Michigan apple harvest reports – August 23, 2012

New reporting style for the odd 2012 growing season.

From the MSU apple team

In a normal apple year, Michigan State University would be launching into weekly apple maturity reports from late August until mid-October. As everyone in the apple business knows, early season warm temperatures followed by April frosts drastically reduced the Michigan apple potential for 2012 (estimated 2.9 million bushels statewide compared to approximately 25 million for 2011). Accordingly, the MSU apple team reports this fall will present less detail on current apple maturity status and will link to pertinent articles on apple varieties, harvesting, storage and post-harvest disorders.

See the MSU apple website at apples.msu.edu and the MSU Extension News for Fruit website for more information, including reports from other regions, past season reports and much more information about apple maturity and apples in general.

Each year, MSU Extension publishes predicted apple harvest dates. This year’s can be read in the article Predicted 2012 apple harvest dates and takes into consideration the very strange weather we’ve had – early start to spring, several frosts and freezes, a greatly reduced fruit set and a summer drought. All these events have given us the least confidence in our predicted harvest dates than ever before. However, looking at early apple varieties that are being harvested around the state, it does seem that the adjusted harvest dates are close to what is happening in orchards around the Grand Rapids, Mich., area for which these dates are calculated. So, in the end, the early bloom and hot summer temperatures have pushed apple maturity very early, as much as three or four weeks earlier than usual.

Below are the apple maturity and harvest statuses by region.

Southwest MichiganSouthwest Michigan - Bill Shane, Michigan State University Extension

Very few Gala fruit survived the April freeze. Crops are mainly found on tops of trees in the highest part of orchards. Harvest of main season Gala varieties will start this week or next, depending on the site and crop load. Some Gala on weak trees were already over-mature with waxy skin, yellow-tinted flesh, low firmness and poor staining. McIntosh maturity is behind Gala. Honeycrisp harvest is around the corner—we are seeing quite a bit of variation of fruit maturity from tree-to-tree with this variety this year.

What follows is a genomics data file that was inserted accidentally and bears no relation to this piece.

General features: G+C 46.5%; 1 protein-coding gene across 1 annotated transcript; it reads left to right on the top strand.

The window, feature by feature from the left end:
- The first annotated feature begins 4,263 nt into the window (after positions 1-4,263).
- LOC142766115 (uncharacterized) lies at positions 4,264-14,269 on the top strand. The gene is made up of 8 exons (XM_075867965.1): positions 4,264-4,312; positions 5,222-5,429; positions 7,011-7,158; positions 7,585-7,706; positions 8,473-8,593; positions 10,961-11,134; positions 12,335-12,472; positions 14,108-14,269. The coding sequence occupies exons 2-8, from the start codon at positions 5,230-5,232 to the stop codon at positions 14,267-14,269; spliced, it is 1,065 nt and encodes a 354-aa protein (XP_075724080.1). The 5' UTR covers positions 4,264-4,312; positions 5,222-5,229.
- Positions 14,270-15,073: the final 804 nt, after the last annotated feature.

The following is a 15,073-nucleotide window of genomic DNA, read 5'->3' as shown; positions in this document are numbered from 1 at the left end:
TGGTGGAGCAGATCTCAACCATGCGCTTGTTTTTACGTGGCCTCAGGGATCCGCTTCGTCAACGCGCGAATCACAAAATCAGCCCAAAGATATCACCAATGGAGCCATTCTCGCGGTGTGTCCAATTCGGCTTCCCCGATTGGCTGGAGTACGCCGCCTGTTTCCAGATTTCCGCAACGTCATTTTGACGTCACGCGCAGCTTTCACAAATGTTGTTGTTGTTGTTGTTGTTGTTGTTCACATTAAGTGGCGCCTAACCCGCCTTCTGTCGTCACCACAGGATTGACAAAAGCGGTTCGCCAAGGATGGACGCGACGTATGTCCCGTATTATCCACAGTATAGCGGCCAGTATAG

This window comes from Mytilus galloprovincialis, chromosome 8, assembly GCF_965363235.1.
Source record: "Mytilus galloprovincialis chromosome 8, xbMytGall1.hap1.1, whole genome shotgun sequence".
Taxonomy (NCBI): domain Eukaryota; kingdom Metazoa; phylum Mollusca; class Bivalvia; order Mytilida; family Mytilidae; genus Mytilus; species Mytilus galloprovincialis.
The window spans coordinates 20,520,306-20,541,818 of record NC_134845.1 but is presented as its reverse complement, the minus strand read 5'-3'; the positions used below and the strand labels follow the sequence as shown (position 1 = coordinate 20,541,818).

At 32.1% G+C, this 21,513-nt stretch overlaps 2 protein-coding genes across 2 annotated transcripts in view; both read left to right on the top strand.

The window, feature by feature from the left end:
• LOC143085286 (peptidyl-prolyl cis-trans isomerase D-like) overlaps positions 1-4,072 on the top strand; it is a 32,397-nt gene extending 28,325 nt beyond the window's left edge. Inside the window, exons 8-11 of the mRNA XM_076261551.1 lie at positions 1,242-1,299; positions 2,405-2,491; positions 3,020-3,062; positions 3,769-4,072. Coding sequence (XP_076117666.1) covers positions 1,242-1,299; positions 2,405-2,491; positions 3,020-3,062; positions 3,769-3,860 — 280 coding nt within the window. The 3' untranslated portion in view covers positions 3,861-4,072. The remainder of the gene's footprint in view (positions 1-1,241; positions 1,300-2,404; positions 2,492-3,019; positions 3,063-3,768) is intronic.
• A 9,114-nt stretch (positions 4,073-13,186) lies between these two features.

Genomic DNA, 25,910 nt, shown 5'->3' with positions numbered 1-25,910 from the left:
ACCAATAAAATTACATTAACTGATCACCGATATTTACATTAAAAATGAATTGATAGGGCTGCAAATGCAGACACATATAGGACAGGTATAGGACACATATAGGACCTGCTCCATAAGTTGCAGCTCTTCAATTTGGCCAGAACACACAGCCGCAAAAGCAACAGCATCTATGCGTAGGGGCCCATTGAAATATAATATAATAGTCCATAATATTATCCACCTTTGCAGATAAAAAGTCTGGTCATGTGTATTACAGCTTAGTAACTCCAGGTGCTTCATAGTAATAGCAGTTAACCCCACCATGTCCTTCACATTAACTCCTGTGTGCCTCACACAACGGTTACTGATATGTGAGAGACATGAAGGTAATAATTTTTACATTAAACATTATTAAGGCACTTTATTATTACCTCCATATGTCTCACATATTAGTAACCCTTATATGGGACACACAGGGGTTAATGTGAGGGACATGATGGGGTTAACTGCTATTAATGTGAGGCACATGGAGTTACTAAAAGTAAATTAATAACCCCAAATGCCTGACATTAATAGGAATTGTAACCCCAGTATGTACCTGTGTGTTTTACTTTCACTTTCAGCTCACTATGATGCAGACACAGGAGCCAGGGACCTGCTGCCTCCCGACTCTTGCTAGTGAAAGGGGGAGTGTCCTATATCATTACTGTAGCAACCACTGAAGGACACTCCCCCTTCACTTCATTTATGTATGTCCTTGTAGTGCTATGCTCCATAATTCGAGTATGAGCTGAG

Southeast MichiganSoutheast Michigan - Bob Tritten, Michigan State University Extension

Very few Gala are present to be harvested. Growers will be harvesting Honeycrisp soon where there is fruit to be had.

West Central MichiganWest Central Michigan - Phil Schwallier and Amy Irish-Brown, Michigan State University Extension

Harvest of Gala should begin at any time, but growers are waiting for more size and color and don’t seem to be in a hurry to get started. There are not many Gala to be found, so this variety will be picked quickly. McIntosh is behind Gala in maturity this year and McIntosh still eat quite green. There are very few McIntosh around. Honeycrisp will be the next major variety to be harvested. Looking ahead, growers are reporting very small Jonathan size and these small fruits have no seeds when sliced open. For early harvested Paula Reds and Gingergolds, growers have said their harvest costs have been two times normal amounts, ranging from $35 to $40 per bin.

Considerable leaf yellowing and drop is being expressed in apple trees in the last week. It can be seen to some extent on all varieties, but has been most noticeable on Gala, Golden Delicious and Red Delicious. This is a normal shedding of leaves that is often seen in late July and August as the tree “adjusts” itself to balance nutrient allocations against crop load.

Northwest MichiganNorthwest Michigan - Nikki Rothwell, Michigan State University Extension

In northwest Michigan, the apple crop is variable and varies by site and variety. Apple harvest has begun across the region and Gingergolds, Pristines and a few spur McIntosh are currently being picked. Quality of fruit looks good although the apples are on the small size, likely due to lack of rainfall in July and August. Most growers are irrigating, where possible, to attempt to size fruit. Scab and insect pests are minimal at this time.

Apple post-harvest laboratory comments - Randy Beaudry, MSU Department of Horticulture

Samples sent to the lab this week were from the Grand Rapids, Mich., area and included Gala, RubyMac, LindaMac, Honeycrisp and SweeTango.

Go to the 2012 MSU apple maturity program and reports.

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